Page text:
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Researched & Written By:   © Esther M. Ziock Carroll

Among the early settlers in this area were Rebecca Baker and Henry Padgett, a.k.a. Henry Fry. They resided at Big River Mills in that part of the territory which later became Washington County and then St. Francois County.  In March 1797, Henry and Rebecca  went to Ste. Genevieve to get married, there being no one nearer authorized to perform the ceremony. About a dozen friends and relatives accompanied them. A wagon-load of provisions for a delicious wedding supper were taken along consisting of venison, bear meat, maple sugar, wild honey, etc. The wedding party proceeded happily until, in the vicinity of Terre Blue (approximately nine miles north of what is now Farmington), they were stopped by a band of about sixty Indians of either the Osage or Kickapoo tribe. The Indians robbed them of their horses, wagon, guns, and supplies. They then stripped Mr. Fry of his clothes and ordered him to run. When he refused to do so an Indian struck him with a ramrod on the bare hips. Everyone was then stripped naked except for the bride's brother who had blotches on his face which the Indians thought was small-pox. One of the bride's sisters was injured when the Indians dragged her over the ground.

After the Indians left the wedding party  proceeded on to Ste. Genevieve with the naked men traveling in front and the naked ladies behind them. Upon reaching the outskirts of Ste. Genevieve the wedding party stayed in the woods while the naked bridegroom summoned help from a Frenchman. The Frenchman then collected clothing from throughout the village for the entire wedding party who then went to the church, found the priest and were married as though nothing had happened! And the incident apparently was not detrimental to the groom's health as he lived to be one hundred and fifteen years old.

SOURCESHistory of Franklin, Jefferson, Washington, Crawford & Gasconade Counties, Missouri - Goodspeed;  History of Southeast Missouri - Robt. S. Douglas;  A History of Missouri - Louis Houck

From:   Helen Valle ~ November 20, 2002 ~ I read with interest your article.  The following may be of interest to you.  Bracketed items [ ] are mine.

Excerpted from:
National Genealogical Society Quarterly, Vol. XI, July, 1922, No. 2, pp. 17, 18, 22

Earliest Missouri Records (Louisiana)

This book contains the marriages of non-catholics living in the District of Ste. Genevieve.  They were married by the Catholic Priest, not as a priest, by his authority from the King.  After each record he has written:  "I have married them according to the ordinance of His Majesty in regard to the marriage of his non-catholic subjects."

Register of Marriages of Non-Catholics Living in the District of Ste. Genevieve September 26th 1796 to 1812

1797 March 12th         (Page 3)
Paget, Henry, son of William Paget and Mary Priestly, native of South Carolina, living in this parish to Baker, Rebecca, daughter of Andrew Baker and Margaret Vendle, native also of this parish.  (This must be an error; must be intended for "living also in this parish"). Both Protestants.  Witnesses:  Andrew Baker; Abraham Baker.  Maxwell, Cure [priest]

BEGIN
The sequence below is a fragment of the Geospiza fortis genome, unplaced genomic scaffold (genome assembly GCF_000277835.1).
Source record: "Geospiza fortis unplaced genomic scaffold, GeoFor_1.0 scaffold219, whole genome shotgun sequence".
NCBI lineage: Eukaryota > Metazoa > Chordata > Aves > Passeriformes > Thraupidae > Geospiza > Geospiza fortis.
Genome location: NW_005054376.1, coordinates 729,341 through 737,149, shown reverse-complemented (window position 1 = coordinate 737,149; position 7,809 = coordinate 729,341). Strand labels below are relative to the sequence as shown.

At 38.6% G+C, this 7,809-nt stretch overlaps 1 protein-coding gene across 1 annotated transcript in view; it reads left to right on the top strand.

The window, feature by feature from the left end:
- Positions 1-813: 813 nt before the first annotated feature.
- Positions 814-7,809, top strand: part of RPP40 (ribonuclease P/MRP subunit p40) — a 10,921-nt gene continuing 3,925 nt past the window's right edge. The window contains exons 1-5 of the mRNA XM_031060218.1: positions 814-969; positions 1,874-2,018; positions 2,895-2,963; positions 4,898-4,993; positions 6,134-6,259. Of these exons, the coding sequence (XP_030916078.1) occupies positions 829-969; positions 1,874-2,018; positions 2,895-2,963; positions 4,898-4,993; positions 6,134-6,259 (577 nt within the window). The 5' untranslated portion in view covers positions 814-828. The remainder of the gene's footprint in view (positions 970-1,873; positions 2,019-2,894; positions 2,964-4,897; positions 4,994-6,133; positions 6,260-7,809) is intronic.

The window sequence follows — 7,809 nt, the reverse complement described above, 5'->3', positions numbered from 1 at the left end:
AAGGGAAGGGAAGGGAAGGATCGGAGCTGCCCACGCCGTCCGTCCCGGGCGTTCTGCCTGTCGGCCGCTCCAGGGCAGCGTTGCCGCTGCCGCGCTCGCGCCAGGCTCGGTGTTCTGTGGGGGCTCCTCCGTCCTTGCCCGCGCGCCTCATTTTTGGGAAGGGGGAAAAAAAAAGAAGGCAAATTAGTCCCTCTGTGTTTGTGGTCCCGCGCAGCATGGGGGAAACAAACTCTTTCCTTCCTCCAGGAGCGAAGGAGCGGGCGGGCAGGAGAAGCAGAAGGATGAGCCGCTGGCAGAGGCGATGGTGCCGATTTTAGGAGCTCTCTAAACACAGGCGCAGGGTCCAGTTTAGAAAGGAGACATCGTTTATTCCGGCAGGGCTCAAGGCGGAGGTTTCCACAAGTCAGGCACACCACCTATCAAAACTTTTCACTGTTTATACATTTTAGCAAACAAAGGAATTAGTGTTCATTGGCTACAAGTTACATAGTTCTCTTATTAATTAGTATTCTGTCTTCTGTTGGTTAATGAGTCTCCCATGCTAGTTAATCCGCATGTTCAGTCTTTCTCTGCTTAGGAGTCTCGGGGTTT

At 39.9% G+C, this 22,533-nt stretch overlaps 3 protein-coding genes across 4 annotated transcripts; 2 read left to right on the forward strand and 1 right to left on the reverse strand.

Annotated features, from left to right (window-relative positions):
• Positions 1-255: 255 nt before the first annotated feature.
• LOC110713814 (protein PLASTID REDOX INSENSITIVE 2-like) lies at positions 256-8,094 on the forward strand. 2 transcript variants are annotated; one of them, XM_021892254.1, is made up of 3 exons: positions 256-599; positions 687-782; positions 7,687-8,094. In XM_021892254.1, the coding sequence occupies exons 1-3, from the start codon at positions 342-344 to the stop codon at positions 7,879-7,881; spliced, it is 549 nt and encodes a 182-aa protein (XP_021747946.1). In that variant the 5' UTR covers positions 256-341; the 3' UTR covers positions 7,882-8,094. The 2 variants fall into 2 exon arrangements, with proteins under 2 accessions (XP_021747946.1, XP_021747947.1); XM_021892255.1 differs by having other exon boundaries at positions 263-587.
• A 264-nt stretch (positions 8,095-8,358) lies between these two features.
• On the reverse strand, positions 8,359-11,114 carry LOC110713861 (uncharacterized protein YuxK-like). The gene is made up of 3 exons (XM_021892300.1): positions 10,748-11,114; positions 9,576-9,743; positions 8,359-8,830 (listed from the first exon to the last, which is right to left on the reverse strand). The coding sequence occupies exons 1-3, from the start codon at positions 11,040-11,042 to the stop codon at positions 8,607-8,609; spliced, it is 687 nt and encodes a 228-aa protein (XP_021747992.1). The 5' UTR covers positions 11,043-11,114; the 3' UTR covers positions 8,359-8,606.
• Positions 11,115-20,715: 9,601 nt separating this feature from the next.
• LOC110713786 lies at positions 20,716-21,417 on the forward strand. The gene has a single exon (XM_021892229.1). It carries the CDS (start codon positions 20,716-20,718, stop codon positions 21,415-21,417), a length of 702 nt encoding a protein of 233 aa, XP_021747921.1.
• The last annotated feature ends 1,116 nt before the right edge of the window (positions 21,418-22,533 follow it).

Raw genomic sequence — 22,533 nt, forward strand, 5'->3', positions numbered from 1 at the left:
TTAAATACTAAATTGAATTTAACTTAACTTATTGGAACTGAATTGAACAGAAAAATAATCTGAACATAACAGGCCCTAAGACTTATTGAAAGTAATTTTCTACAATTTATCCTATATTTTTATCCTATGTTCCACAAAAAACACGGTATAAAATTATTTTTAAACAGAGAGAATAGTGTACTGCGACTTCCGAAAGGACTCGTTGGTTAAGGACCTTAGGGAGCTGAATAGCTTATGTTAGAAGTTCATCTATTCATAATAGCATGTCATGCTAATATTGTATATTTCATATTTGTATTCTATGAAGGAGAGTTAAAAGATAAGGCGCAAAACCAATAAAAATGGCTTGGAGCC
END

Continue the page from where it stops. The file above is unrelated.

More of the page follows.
1797 April 13th           (Page 4)
Alley, Thomas, widower, son of John Alley and Margaret Bossan native of Pennsylvania to Baker, Catherine, widow, daughter of Andrew Baker and Margaret Vendle.  Witnesses:  William Alley; Henry Paget; Andrew Baker.  Maxwell, Cure [priest]  [Evidently the traumatic happenings of the Henry Paget/Rebecca Baker wedding trip a month earlier did not deter Rebecca's sister from making her own wedding trip!]

1798 March 22nd       (Page  5)
Alley, William, son of John and Margaret Alley, living in this parish since many years to Baker, Mary, daughter of Andrew and Magaret Baker, also living in this parish.  Both Protestants.  Witnesses:  Abraham Baker; Thomas Alley; Joseph Mcnight (McKnight)

1801, Sept. 17th          (Pages 55,56)
Baker, Abraham, son of Andrew Baker and Margaret Vendle, native of the county of Fayette in the United States of America (very likely in Kentucky, tho not written) of the protestant religion to Maybray, Elizabeth, daughter of Francis Maybray and Sarah Waters, native of N. Carolina, of the Methodist religion.  Maxwell, Cure [priest]  See pages 83-84:  Witnesses:  Andrew Baker; Thomas Alley; Wm. Montgomery.

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Sainte Genevieve Church Records, Book C - Baptisms 1786-1820

Copied by Mrs. Ida M. Schaaf and by her Presented to the Missouri Historical Society
St. Louis, 1922, pages 44 and 62

1799 Aug 11         Paget, Abraham, son of Henry Paget and Rebecca Baker born Oct. 26 last.  Godparents--Maxwell, the Cure and Archange Dufour

1803 Sept 11        Paget, Henry, son of Henry Paget and Rebecca Baker, born Jan. 15.  Godparents--Jean Baptiste Valle and Caroline Villars.

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There seem to be no futher birth entries for the Paget family.  Perhaps after 1803 a minister moved into the Big River Mills area.


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